The Kingdom against Hegemony

Henryk Siemiradzki
Nero’s Torches, 1876
Oil on canvas

In approximately 94-95 A.D., an elderly man exiled to Patmos wrote a vision that he had received from God. How we ought to be interlocutors with his mode of composition (i.e. whether the written text is all visionary or partially visionary and partially literary) is unimportant for observing the heaviness of the content of his work: that is, the Book of Revelation as a text primarily concerned with the critique of Imperial power and the Christian answer to the problem of Empire. For the purposes of this post, I will be using the academic definition of Empire, as a political-social order that aims for hegemony over its subjects.Given the book’s concern for politics, power, and et cetera, it is not surprising that John’s work is so often co-opted for use in American political life, where various factions of political “orthodoxy” vie for theological influence. Language for American political candidates, even in this most recent election, varies from “sheer evil” (he/she is “the Antichrist,” “part of the Muslim Brotherhood,” “practicing Satanic rituals,” “a Jezebel”) to “sheer good” (he/she is “a man of God,” “a modern-day Cyrus,” “the anointed one”). These terms are used with incredible vigor: I recall leading a prayer meeting once in which the pastor asserted fervently that Republican candidate Mitt Romney, a Mormon, was a “righteous man of God”; to apply the term “man of God” (a specialized Old Testament description of a prophet) to someone whose faith renounces the very Deity of Christ is an extraordinary claim!

Worse yet, of course, is the matter in which the various entrenched political powers-that-be represent the concerns of broader ideologies that are not actually interested in the Christian’s values as members of the Kingdom of God. The use of Revelation to buoy ideologically-empowered claims, whether conservative or liberal, actually results in a refutation of Revelation’s most fundamental theses regarding power, authority, and kingship.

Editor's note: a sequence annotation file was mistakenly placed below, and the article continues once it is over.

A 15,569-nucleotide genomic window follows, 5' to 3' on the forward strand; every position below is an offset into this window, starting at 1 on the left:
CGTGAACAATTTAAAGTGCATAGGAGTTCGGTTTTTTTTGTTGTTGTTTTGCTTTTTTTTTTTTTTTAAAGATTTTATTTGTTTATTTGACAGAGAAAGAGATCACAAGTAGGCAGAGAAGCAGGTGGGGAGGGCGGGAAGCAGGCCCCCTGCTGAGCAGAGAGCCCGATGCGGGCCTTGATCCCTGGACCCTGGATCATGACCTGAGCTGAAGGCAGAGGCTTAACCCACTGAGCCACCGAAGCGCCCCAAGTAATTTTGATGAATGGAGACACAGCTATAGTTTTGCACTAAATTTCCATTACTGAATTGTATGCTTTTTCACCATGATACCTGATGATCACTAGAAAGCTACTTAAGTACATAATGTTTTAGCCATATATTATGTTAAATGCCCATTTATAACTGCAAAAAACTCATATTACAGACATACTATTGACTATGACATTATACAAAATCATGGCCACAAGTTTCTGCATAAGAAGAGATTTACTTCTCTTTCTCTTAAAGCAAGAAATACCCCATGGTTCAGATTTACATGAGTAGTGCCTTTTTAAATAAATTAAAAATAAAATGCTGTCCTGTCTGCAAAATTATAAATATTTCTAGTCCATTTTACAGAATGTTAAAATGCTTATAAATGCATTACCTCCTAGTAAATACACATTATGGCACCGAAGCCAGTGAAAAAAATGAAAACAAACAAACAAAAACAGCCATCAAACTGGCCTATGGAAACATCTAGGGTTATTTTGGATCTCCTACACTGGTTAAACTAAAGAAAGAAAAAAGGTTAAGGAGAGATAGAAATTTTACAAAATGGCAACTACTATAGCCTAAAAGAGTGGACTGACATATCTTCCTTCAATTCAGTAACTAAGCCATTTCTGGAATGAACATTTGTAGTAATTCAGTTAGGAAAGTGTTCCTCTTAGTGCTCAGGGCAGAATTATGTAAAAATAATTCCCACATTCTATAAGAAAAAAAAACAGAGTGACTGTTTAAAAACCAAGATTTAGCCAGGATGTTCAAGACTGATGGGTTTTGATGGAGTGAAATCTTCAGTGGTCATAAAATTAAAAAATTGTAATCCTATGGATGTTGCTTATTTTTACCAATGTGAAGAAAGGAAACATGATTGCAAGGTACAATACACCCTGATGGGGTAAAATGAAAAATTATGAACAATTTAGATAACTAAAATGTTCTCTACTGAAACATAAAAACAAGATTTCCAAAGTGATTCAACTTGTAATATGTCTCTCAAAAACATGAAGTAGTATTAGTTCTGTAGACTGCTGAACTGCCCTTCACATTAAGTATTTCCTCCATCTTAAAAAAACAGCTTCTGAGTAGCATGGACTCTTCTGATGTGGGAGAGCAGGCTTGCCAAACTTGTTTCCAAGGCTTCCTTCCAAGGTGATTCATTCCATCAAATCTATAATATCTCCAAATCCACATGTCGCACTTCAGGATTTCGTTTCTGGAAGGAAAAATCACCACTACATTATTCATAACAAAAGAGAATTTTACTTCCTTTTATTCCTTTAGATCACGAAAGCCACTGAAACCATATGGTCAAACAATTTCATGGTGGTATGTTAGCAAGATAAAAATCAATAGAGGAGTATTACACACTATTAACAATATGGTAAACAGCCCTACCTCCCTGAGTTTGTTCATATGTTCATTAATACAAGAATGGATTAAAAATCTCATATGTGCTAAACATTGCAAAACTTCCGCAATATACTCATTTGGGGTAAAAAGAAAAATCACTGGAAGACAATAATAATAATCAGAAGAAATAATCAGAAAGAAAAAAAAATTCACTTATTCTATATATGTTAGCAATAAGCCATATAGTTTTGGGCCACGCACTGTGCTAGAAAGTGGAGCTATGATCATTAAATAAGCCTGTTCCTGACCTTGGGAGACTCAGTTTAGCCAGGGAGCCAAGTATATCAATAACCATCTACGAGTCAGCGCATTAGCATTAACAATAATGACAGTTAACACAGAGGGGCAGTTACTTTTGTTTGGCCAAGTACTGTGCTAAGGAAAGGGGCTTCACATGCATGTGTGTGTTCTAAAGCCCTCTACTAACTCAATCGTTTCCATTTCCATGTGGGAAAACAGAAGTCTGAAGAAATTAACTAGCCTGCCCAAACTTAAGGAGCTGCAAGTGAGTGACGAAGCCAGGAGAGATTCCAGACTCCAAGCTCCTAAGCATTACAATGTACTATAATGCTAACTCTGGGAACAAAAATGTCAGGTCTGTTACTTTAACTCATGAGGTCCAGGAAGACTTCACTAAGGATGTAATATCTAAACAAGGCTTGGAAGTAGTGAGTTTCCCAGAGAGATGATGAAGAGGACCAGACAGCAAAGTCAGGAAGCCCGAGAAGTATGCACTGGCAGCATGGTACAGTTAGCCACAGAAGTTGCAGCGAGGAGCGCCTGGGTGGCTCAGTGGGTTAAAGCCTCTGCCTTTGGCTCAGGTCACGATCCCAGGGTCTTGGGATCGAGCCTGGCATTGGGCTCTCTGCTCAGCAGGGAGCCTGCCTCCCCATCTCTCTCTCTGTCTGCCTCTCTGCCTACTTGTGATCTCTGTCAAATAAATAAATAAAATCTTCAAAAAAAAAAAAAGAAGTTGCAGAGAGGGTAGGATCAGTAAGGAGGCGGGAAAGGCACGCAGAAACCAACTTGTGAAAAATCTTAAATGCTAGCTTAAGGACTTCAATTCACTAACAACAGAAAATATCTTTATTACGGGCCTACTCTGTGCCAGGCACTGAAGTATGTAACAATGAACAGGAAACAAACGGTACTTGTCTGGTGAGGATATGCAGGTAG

These theses reveal themselves most vibrantly in Chapter 5: an angel holds up a scroll that a worthy one might open and use. From the context (vv. 9-10), it becomes apparent that the scroll is a metaphor for the right to true governance, but no one can be found who is worthy. John weeps: “I began to weep loudly because no one was found worthy to open the scroll or to look into it” (Revelation 5:4).

In John’s day, this was the utter reality of life under the hegemony of Empire. The emperor’s lust for power and control lead to the institution of festivals of man-worship, a practice unheard-of just a century prior in the Roman Republic. Here one begins to see a form that is well-recognized in the halls of political thought: Empire as hegemonic force. For John to weep that “no one was found worthy” is to decry the abysmal political situation of the world under the power of emperors. If Plato and Cicero (in their respective Republics) claimed that the ideal statesman was the Philosopher-King, then what ruled in John’s day from the city of Rome was the exact opposite: “the God-King.” And the results were palpable.

 

Here I find myself wanting to make a provocative differentiation, in the midst of so many and varied political philosophies of our day and age. One observes throughout the whole democratic apparatus a distrust for political powers-that-be, and the continued excoriation of those powers under a variety of names. The libertarians and conservatives point at the dangers of “The State” and its influence; some Christian libertarians even apply Peter’s description of Satan to “The State,” saying “The State is like a prowling lion searching for whom it may devour.” On the other side, the progressives and liberals campaign against the powers of “Empire,” using academic language, confronting it in its polyvalent forms: capitalism, the patriarchy, heteronormativity, and such.